With it only being a month until the end of Epiphany Term and summative deadlines looming, it’s easy to forget that university is about more than gaining a degree. It’s a place where you meet new friends, find your passions in life and try new things. Over the past two years, I have found that there is no better way to do all those things than by taking part in volunteering. Through volunteering you get to meet people from all walks of life, gain new skills such as communication, and make an impact on the local community through exciting activities. What’s more, gaining all this real-life experience increases your employability, complementing your degree. A study by Oxfam (2017) showed that 80% of employers are more likely to hire an applicant with volunteering experience. So what’s stopping you? Time is often a big barrier but, whilst there is the option to volunteer weekly, you could do a ‘one-off’ session and volunteer just once this year. If you are not convinced yet, continue reading because I’m going to share my volunteering experiences with you!

Volunteering abroad

There are so many ways to get involved in volunteering, you just need to know where to look. Last summer, DUCK (Durham University Charities Kommittee) led me to Peru. Here, I volunteered for 3 weeks at an after-school programme which provided a safe place for the children. It kept the kids off the streets and gave them a decent childhood, as well as a good education to increase their chances of escaping the cycle of poverty in the future. After my volunteering placement was done, I trekked to Machu Picchu!

It has to be one of the best and most meaningful summers I have had. Volunteering is more than gaining skills for your CV. It is the best way to meet new people and get to know other cultures better. It also gives you so many opportunities to try new things and go to new places, like Peru! And all these little things you do greatly impact the local community in the long run.

Volunteering closer to home

Back in the UK, every Wednesday I volunteer at a beautiful farm in the North York Moors through Student Commuity Action. This farm is a safe haven for adults who are physically and mentally disabled. Here, we join in with and facilitate whatever activities they are doing, like woodwork, arts & crafts, and animal care. Sometimes we just take a relaxing walk with them in the woods. One of the reasons I keep on going back is the people. Although I am the volunteer, I always feel like the adults I am volunteering with are the ones helping with all their excitement and joyful personalities. Going to this sanctuary helps me to de-stress and get away from all the university work for a while.

When I can, I get involved in ‘one-off’ events to try new things. One memorable event was when we went Christmas carolling at a Dementia care home. As an international student I can’t celebrate Christmas with my family, so it was nice to share the Christmas spirit with the residents who were also unable to be home with their family! Volunteering brings so much you to and the people who you help; it’s really worth getting involved.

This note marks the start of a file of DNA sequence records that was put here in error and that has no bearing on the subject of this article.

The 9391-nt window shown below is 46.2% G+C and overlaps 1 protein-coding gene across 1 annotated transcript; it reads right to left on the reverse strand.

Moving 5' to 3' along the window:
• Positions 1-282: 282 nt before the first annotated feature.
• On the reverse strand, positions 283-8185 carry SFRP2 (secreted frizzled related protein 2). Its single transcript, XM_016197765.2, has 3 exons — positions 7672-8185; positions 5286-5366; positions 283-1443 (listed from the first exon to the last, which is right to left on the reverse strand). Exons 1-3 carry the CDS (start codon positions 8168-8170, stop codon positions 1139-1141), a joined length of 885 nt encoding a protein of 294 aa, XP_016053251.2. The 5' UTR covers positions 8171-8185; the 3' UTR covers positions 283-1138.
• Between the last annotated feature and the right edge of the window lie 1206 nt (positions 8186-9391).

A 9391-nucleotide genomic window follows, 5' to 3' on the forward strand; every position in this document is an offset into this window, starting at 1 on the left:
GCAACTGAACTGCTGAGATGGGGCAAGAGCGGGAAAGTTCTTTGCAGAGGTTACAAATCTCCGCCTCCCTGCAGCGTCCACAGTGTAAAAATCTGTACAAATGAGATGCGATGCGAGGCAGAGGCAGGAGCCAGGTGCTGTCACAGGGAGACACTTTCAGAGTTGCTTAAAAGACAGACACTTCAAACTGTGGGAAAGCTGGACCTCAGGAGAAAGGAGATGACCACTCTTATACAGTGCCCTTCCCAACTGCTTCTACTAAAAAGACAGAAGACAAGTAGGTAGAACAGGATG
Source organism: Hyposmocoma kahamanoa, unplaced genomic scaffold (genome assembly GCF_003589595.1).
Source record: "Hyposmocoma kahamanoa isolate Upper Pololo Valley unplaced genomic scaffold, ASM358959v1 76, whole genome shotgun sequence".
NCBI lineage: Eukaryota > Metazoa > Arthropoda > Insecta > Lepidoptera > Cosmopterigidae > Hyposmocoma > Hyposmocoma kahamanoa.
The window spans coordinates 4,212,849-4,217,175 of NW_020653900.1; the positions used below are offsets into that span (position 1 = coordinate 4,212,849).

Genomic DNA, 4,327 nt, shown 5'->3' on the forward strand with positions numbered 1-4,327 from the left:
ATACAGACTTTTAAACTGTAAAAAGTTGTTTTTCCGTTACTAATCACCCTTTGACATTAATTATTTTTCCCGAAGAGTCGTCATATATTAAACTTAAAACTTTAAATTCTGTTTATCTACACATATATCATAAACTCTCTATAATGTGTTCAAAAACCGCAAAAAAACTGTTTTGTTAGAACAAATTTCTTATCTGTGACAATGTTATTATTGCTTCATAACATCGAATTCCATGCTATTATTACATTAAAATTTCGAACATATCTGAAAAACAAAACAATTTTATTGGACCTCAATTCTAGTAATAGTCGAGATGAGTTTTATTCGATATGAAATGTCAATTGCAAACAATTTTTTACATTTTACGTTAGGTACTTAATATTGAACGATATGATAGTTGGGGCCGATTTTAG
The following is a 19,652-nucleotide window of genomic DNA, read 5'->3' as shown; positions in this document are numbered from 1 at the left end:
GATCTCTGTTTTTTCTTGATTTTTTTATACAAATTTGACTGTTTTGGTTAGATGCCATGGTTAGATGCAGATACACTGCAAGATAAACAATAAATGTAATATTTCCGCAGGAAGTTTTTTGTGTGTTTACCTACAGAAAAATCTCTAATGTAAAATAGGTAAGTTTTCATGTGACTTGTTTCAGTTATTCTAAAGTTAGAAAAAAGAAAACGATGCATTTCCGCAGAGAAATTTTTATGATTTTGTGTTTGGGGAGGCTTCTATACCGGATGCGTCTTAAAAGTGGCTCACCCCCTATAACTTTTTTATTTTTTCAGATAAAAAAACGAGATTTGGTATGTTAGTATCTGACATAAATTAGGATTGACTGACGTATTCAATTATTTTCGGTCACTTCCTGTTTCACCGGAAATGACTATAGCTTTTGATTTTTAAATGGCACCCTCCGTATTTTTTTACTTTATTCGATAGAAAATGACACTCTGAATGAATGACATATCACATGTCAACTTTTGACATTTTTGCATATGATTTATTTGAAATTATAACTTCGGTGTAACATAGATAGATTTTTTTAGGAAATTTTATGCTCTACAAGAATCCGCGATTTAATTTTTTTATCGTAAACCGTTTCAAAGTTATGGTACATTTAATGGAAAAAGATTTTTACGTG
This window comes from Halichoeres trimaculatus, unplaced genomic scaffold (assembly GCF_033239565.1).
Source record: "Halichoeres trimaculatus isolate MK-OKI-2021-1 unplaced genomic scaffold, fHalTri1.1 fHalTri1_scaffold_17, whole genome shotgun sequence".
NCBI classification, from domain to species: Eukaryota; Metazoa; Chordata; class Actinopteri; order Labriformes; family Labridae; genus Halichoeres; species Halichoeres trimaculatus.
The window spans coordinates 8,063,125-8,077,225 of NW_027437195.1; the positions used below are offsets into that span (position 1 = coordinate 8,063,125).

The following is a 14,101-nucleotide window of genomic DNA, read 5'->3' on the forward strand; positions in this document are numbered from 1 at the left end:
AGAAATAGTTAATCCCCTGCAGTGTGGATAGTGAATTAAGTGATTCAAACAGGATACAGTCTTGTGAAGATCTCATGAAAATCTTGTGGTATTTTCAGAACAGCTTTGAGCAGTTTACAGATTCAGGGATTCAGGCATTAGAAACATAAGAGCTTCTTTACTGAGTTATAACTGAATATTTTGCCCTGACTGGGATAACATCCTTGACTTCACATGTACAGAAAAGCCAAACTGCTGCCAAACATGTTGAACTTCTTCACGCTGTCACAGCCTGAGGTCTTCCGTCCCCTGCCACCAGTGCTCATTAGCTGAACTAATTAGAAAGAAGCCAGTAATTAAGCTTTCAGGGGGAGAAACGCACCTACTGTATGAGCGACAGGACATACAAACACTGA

Your Turn to Get Involved!

If anything I mentioned intrigued you to volunteer, get volunteering!

Next week from the 19th – 25th February is Student Volunteering Week, when the whole country will be volunteering together. Student Community Action (SCA) is organising almost 40 activities to give you the opportunity to volunteer, both in Durham and Stockton. With opportunities ranging from conservation projects, to kids’ parties, to horse riding and visting to Fowl Green farm, we have many options for you to choose from. Head to https://www.facebook.com/events/1985326794827946/ for the Stockton timetable, and https://www.facebook.com/events/1587849067918800/ for the Durham timetable.

Ranger Things: You Will Never Ride An Elephant After Reading This

Last summer I travelled with 7 other girls to Petchaburi (Thailand) to volunteer with various abused animals for a month being the Deputy Expedition leader of the DUCK expeditions 2017. Since then, I am much more aware of animal abuse and want to share my experiences with as many people as possible. We volunteered at a sanctuary called “Wildlife Friends Foundation Thailand” (WFFT) which is responsible for over 550 animals.
 
Some animals were previously used as pets with some being forced to wear clothes and eat human foods which were harmful to their bodies. Bears were trained to walk on two legs and dance to entertain humans. This upbringing has changed them forever, leaving many sadly unable to return into the wild. At the sanctuary they received the care that they deserved. If an animal was hurt and brought to the sanctuary, it would stay as long as necessary at WFFT until it was strong and healthy before returning to the wild. There was a strict ”no hands policy” meaning you could not touch the animals (except the elephants as they were so mistreated that they would stay in the sanctuary) to make sure none of the animals were humanised and to give them an upbringing closest to as it would be in nature. The animals I worked with ranged from different ape species, otters, bears, iguanas and my beloved cassowary, Bernie.